In our latest issue, business columnist Neil Smith warned that “proponents of free trade, open borders and liberal values cannot simply relax“.
“My grandfather came to America in 1905 from Copenhagen. Prepare to repatriate his grandson.” – John Hansen via the CPH POST Facebook page.
Keep on rockin’ in the free world…
These lines from a Neil Young song came into my mind unprompted as I staggered into the Marriott Hotel, cold and only barely awake. I’m not normally accustomed to such a heavy security presence as was in evidence here. Before we could even go up the stairs to the press conference room, we had to go in groups and have our bags searched by a sniffer dog.
Now I feel a bit warmer and there is a sense of expectancy in the air. I’m beginning to feel like Hunter S Thompson in ‘Fear and Loathing on the Campaign Trail’. Time for some gonzo journalism, perhaps …
I deliberately avoided turning on the TV this morning – I didn’t want to depress myself before 5:00 am. However, as can hardly have gone unnoticed, this has been one of the most extraordinary election campaigns in recent times – perhaps unprecedented in its downright nastiness. It has also become an extremely close race in the closing phases, so it would take a braver man then I to predict the outcome.
On the face of it, Clinton ought to win. After all, she would be a ‘safe pair of hands’ – albeit slightly grubby ones. Trump, on the other hand, is a new phenomenon. A billionaire braggart with a nice line in racist rhetoric and obnoxiously sexist comments. How on earth did he get this far?
Trump has had a relatively easy ride in the media. His entire campaign has been based on vacuous random sound-bites, and his speeches ramble incoherently. More importantly, he has never explained how any of his policies are going to be implemented. Exactly how will he ‘Make America Great Again’? The answer there is certainly blowing in the wind … (SG)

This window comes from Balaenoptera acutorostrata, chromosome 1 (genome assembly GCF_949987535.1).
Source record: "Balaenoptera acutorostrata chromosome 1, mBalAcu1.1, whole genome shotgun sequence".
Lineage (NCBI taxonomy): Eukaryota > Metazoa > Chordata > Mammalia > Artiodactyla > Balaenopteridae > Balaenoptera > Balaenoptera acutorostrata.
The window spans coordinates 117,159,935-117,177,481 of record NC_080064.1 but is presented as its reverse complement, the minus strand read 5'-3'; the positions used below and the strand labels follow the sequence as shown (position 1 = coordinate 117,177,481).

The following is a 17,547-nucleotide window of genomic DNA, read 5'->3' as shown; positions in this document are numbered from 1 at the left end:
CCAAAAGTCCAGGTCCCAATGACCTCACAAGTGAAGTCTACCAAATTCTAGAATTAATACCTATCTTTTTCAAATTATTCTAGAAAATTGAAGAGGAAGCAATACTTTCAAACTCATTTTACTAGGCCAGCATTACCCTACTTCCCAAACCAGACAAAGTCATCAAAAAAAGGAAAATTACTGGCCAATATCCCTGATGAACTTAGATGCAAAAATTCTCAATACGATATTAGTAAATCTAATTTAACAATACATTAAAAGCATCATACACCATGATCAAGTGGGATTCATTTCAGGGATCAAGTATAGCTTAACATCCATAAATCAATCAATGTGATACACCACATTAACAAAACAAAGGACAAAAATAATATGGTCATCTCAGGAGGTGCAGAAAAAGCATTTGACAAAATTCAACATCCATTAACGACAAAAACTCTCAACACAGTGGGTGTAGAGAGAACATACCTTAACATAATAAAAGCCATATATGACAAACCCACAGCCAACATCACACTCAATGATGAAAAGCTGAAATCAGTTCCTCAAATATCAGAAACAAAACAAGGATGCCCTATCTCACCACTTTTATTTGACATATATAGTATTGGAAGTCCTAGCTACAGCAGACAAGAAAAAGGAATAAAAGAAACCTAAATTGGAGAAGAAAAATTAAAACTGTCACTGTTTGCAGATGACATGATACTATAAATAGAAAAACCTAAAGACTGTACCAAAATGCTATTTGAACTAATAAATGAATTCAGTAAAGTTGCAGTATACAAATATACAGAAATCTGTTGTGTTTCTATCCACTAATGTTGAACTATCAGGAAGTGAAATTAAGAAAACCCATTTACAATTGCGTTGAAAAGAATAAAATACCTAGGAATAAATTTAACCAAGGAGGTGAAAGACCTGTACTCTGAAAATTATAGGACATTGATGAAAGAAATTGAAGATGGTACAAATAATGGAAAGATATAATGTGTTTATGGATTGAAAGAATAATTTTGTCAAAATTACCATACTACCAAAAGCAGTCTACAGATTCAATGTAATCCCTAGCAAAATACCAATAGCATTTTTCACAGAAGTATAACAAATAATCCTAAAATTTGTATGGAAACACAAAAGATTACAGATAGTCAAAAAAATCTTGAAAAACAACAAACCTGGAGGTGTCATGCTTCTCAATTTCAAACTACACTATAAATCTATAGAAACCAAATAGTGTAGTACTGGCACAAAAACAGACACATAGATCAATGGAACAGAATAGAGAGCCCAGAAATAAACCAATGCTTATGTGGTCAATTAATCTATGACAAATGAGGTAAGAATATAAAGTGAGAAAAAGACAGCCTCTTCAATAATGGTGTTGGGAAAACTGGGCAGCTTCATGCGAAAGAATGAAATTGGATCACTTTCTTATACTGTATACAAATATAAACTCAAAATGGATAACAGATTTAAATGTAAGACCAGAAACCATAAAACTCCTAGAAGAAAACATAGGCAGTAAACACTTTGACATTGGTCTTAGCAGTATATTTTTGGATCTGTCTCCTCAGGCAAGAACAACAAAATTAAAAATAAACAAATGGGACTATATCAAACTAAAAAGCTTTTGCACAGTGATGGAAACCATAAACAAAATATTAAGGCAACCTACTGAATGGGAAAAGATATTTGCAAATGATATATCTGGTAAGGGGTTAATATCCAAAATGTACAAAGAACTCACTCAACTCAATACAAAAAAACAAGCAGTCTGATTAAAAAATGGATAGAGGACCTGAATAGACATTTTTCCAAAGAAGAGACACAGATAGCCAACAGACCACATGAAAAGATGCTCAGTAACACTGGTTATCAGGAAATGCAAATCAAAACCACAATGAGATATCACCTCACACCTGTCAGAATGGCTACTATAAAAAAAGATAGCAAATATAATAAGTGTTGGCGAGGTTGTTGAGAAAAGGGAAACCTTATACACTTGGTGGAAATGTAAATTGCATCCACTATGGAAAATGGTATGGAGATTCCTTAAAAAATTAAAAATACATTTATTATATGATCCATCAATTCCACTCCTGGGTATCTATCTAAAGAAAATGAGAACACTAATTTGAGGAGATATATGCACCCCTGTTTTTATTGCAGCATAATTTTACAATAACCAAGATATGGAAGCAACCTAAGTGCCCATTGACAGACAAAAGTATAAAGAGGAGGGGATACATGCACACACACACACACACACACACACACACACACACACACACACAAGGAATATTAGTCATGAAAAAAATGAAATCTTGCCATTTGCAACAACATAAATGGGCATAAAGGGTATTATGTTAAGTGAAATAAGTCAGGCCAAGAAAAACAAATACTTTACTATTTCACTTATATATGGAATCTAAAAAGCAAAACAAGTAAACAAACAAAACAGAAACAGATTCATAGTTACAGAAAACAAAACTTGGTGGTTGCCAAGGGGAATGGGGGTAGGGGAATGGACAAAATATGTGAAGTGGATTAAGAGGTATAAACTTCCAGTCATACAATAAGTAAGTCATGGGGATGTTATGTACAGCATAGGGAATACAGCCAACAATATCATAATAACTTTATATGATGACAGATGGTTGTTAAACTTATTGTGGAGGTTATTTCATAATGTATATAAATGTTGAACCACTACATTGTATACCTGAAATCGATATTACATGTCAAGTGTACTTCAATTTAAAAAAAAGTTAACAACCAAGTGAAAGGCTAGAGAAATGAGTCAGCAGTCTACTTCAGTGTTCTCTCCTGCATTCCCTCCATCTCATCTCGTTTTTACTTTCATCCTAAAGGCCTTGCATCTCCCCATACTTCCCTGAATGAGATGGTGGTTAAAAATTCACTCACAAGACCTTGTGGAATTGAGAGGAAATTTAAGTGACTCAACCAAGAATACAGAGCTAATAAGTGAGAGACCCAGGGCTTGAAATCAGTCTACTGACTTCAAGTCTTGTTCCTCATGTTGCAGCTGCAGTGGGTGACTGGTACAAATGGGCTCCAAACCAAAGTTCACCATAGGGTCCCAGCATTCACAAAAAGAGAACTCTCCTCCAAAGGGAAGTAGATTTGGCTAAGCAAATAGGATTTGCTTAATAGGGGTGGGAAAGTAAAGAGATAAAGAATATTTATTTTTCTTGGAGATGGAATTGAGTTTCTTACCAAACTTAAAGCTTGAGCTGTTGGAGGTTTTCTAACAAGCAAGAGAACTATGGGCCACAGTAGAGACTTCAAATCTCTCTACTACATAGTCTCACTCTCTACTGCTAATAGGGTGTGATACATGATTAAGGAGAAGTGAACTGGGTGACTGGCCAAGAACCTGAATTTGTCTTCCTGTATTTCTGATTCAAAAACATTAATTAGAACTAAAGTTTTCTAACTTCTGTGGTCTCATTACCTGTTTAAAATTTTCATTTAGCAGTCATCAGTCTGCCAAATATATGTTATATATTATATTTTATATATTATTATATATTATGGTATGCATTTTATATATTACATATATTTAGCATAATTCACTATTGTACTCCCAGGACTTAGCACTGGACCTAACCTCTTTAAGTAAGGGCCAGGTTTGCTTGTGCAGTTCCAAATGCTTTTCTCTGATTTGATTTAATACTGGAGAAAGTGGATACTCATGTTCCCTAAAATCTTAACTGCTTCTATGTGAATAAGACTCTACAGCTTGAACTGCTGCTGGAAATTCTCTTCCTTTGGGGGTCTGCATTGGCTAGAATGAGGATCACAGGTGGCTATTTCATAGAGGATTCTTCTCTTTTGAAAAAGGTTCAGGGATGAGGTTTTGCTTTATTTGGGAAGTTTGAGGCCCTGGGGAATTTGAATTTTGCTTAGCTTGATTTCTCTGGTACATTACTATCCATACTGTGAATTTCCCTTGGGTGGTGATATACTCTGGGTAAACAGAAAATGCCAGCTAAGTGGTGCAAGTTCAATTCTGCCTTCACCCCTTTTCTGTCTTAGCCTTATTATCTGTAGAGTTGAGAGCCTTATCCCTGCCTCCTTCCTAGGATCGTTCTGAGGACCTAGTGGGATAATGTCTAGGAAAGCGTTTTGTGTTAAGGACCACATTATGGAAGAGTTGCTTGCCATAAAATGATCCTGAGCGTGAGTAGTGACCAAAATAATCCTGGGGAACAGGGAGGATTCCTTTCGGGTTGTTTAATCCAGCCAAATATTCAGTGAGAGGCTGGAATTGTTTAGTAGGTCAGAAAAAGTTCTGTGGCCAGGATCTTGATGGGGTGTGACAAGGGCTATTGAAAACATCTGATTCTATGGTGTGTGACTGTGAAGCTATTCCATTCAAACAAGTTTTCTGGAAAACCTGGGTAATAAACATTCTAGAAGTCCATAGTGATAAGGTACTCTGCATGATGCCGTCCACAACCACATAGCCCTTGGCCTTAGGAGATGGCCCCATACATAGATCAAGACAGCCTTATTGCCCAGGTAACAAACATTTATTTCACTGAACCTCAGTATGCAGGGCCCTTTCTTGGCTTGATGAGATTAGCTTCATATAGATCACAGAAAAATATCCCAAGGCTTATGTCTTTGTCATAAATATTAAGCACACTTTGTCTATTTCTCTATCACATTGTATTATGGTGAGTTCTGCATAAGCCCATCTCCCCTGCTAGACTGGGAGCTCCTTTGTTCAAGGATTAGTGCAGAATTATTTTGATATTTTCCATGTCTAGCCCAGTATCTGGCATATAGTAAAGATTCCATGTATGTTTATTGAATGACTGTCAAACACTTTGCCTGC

Currency markets and stock prices are going haywire as a Trump victory looks increasingly likely. The Mexican peso has hit an all-time low against the dollar, Asian stocks are tumbling – the Nikkei 225 in Japan is down 5.2 percent – while the Dow Jones index in the US is expected to lose 4 percent when trading resumes later. (BH)
Remember! Only 5 percent of the Danes thought Trump would win, compared to 85 percent tipping Hillary Clinton and 10 percent who didn’t know – a long way off the odds at the bookies, which suggested Trump has an 18 percent chance. (BH)
The story is in the demographics.
Some 53 percent of America’s men have voted for Trump, and 42 percent of its women. Clinton managed 41 and 54.
Some 88 percent of black voters have backed Clinton, compared to 8 percent for Trump. Just 37 percent of white voters supported her (58 for Trump) and 65 percent of Hispanics (29).
But perhaps the most telling divide is between the age groups. Some 52 percent of the under-44s backed Clinton (Trump: 40), but only 44 percent of the over-44s (53).
Tellingly – the Bernie Sanders factor perhaps – 8 percent of the under-44s voted for third-party candidates compared to 3 percent of the over-44s. (BH)
Just like 10 cm of snow was supposed to fall last night, so was Donald Trump. But he is still very much standing and looking the likeliest at this time to assume the presidency. The bookies only give Hillary Clinton a 4.5 percent chance of winning. (BH)